Home Equity Loans The Best 2nd Mortgage for Financing Home Improvements

Posted by nick_niesen on October 29th, 2010

Tired of looking at those avocado green kitchen appliances? The wood paneling and shag in your family room? The worn fiberglass tub enclosure in the guest bath? Home improvement is sweeping the country. Approximately half of fixer-uppers are do-it-yourself, while the other half is contractor driven.

So how do you decide when to move or stay around, when a home remodel is a good idea or not?

“The American Homeowner Foundation estimates the total cost of moving to be at least 10 percent of your home's current value. In other words, if you can make things right with your home for less than 10 percent of what you could sell it for, it makes sense to stay put and fix it up.”

There’s a couple of ways for you to start the transformation of your home. If you have enough equity built up for the total cost of the project, a traditional home equity loan might work for you. Benefits of home equity loans often include a better interest rate. You might even lower your mortgage payment while increasing the value of your home.

For the do-it-yourselfer working toward several small projects, a home equity line of credit allows flexibility. The lender basically sets up a line of credit based upon the equity in your home. The, issues you checks or a credit card to draw from the account as you need the cash.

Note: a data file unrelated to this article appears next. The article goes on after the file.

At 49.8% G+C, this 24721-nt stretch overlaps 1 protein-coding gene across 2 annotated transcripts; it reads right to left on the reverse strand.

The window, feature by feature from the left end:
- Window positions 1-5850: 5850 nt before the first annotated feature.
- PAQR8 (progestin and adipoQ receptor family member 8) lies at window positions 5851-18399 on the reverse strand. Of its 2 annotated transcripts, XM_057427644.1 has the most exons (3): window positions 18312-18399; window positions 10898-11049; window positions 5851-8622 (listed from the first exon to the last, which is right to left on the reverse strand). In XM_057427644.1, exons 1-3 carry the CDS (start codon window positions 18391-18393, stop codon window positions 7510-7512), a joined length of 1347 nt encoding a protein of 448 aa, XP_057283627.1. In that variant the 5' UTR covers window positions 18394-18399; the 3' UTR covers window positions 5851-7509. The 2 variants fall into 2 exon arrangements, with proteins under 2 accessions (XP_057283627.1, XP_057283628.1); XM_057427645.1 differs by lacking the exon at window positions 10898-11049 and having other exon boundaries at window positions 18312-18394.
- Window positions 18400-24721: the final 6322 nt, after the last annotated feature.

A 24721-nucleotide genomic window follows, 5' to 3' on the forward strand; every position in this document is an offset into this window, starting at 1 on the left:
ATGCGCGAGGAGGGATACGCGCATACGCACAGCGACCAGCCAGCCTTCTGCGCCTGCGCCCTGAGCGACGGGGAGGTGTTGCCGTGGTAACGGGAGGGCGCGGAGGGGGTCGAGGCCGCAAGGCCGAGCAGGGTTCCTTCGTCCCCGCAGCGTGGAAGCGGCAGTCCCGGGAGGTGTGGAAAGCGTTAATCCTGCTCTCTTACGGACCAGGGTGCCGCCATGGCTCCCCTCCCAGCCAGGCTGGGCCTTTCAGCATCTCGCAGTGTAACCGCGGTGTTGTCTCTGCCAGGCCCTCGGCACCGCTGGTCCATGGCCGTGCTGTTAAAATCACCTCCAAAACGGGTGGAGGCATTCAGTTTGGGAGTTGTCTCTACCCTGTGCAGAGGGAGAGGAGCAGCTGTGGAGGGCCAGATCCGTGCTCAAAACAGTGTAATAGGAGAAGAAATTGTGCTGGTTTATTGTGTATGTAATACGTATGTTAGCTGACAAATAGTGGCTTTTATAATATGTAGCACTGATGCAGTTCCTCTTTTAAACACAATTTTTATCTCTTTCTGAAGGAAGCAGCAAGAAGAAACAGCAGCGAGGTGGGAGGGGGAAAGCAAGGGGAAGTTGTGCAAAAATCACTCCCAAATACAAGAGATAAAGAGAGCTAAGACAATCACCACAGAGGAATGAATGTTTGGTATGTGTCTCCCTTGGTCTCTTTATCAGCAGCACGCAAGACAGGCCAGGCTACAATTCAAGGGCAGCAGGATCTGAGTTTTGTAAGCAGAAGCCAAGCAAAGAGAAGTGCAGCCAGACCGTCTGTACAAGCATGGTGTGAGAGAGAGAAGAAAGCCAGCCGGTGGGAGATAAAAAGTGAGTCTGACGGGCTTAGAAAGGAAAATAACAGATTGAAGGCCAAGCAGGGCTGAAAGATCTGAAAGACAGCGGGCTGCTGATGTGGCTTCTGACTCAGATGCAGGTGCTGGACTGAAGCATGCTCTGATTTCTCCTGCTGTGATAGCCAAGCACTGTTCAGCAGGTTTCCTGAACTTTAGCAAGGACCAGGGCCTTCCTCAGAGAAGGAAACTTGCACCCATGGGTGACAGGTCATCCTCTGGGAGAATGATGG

Simply make sure refinancing your home makes financial sense says Lori Vella a senior banking executive. "Improving your home is almost always a smart investment, especially in this rate environment. Just make sure you'll be in the home long enough to recoup the cost of refinancing," says Vella.

A 2004 survey by Remodeling Magazine compares construction costs to likely return on investment (ROI) at resale. RM sent surveys to 20,000 appraisers, sales agents, and brokers. Those industry insiders generating 356 responses (a 1.78% response rate).

The RM survey shows minor kitchen remodels do the best, returning 92.9 percent of your investment, followed closely by new siding at 92.8 percent. The survey also lists bathrooms, attic bedrooms, deck additions and family or sun room add-ons as lucrative investments. Most of those remodels returned 80% to 90% for the home owners.

A home remodel is one of the best ways to improve the value of your home. Financially speaking, a home-equity loan could allow you to lower your mortgage payment, lower your interest rate, and when the remodel is said and done add thousands of dollars to your net worth.

Don’t forget to check with your local utility company if you want to improve the energy efficiency of your home. Most offer an energy efficient mortgage program.

If purchasing a fixer-upper is what you looking to do. HUD has a 203(k) program designed to finance both the purchase of the home and the remodel costs in one easy mortgage. Most mortgage lenders offer access to the HUD 203(k) program.


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Also See: Home Equity, Total Cost, Mortgage Payment, Home Remodel, Home, Equity, Mortgage

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